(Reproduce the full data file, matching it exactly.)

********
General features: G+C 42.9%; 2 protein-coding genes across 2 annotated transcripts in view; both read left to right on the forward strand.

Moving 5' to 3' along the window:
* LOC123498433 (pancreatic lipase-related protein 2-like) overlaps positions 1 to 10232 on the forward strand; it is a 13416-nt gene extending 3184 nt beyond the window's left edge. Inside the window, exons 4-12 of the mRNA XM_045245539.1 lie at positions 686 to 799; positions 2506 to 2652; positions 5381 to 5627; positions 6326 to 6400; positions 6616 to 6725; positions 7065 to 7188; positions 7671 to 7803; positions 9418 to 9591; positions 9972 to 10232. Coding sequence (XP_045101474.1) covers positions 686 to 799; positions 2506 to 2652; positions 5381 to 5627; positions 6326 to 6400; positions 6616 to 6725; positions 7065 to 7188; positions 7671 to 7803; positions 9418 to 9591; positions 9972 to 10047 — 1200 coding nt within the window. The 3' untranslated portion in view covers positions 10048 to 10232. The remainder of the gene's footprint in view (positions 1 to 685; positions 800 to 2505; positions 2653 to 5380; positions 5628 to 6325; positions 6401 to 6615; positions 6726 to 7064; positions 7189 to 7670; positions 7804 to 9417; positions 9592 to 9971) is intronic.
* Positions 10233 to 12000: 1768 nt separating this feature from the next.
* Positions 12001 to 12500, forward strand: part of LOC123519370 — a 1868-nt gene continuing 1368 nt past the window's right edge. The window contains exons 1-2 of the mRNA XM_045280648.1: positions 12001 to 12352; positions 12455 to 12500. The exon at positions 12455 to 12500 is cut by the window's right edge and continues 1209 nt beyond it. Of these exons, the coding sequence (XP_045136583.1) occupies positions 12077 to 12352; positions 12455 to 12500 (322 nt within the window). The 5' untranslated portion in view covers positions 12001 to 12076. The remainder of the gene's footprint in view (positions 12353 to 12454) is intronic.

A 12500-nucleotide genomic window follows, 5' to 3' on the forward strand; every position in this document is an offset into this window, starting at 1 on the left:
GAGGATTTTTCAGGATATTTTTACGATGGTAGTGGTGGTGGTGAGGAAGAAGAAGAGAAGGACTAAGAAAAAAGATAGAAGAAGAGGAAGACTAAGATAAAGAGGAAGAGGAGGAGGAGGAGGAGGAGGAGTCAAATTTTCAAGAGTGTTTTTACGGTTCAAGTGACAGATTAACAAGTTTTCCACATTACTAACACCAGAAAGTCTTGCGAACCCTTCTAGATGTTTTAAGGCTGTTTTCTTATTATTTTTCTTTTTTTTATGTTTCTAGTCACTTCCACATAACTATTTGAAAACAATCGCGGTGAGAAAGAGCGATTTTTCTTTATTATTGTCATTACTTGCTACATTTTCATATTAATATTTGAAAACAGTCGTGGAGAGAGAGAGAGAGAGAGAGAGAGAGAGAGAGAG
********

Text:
General features: G+C 42.9%; 2 protein-coding genes across 2 annotated transcripts in view; both read left to right on the forward strand.

Moving 5' to 3' along the window:
* LOC123498433 (pancreatic lipase-related protein 2-like) overlaps positions 1 to 10232 on the forward strand; it is a 13416-nt gene extending 3184 nt beyond the window's left edge. Inside the window, exons 4-12 of the mRNA XM_045245539.1 lie at positions 686 to 799; positions 2506 to 2652; positions 5381 to 5627; positions 6326 to 6400; positions 6616 to 6725; positions 7065 to 7188; positions 7671 to 7803; positions 9418 to 9591; positions 9972 to 10232. Coding sequence (XP_045101474.1) covers positions 686 to 799; positions 2506 to 2652; positions 5381 to 5627; positions 6326 to 6400; positions 6616 to 6725; positions 7065 to 7188; positions 7671 to 7803; positions 9418 to 9591; positions 9972 to 10047 — 1200 coding nt within the window. The 3' untranslated portion in view covers positions 10048 to 10232. The remainder of the gene's footprint in view (positions 1 to 685; positions 800 to 2505; positions 2653 to 5380; positions 5628 to 6325; positions 6401 to 6615; positions 6726 to 7064; positions 7189 to 7670; positions 7804 to 9417; positions 9592 to 9971) is intronic.
* Positions 10233 to 12000: 1768 nt separating this feature from the next.
* Positions 12001 to 12500, forward strand: part of LOC123519370 — a 1868-nt gene continuing 1368 nt past the window's right edge. The window contains exons 1-2 of the mRNA XM_045280648.1: positions 12001 to 12352; positions 12455 to 12500. The exon at positions 12455 to 12500 is cut by the window's right edge and continues 1209 nt beyond it. Of these exons, the coding sequence (XP_045136583.1) occupies positions 12077 to 12352; positions 12455 to 12500 (322 nt within the window). The 5' untranslated portion in view covers positions 12001 to 12076. The remainder of the gene's footprint in view (positions 12353 to 12454) is intronic.

A 12500-nucleotide genomic window follows, 5' to 3' on the forward strand; every position in this document is an offset into this window, starting at 1 on the left:
GAGGATTTTTCAGGATATTTTTACGATGGTAGTGGTGGTGGTGAGGAAGAAGAAGAGAAGGACTAAGAAAAAAGATAGAAGAAGAGGAAGACTAAGATAAAGAGGAAGAGGAGGAGGAGGAGGAGGAGGAGTCAAATTTTCAAGAGTGTTTTTACGGTTCAAGTGACAGATTAACAAGTTTTCCACATTACTAACACCAGAAAGTCTTGCGAACCCTTCTAGATGTTTTAAGGCTGTTTTCTTATTATTTTTCTTTTTTTTATGTTTCTAGTCACTTCCACATAACTATTTGAAAACAATCGCGGTGAGAAAGAGCGATTTTTCTTTATTATTGTCATTACTTGCTACATTTTCATATTAATATTTGAAAACAGTCGTGGAGAGAGAGAGAGAGAGAGAGAGAGAGAGAGAGAG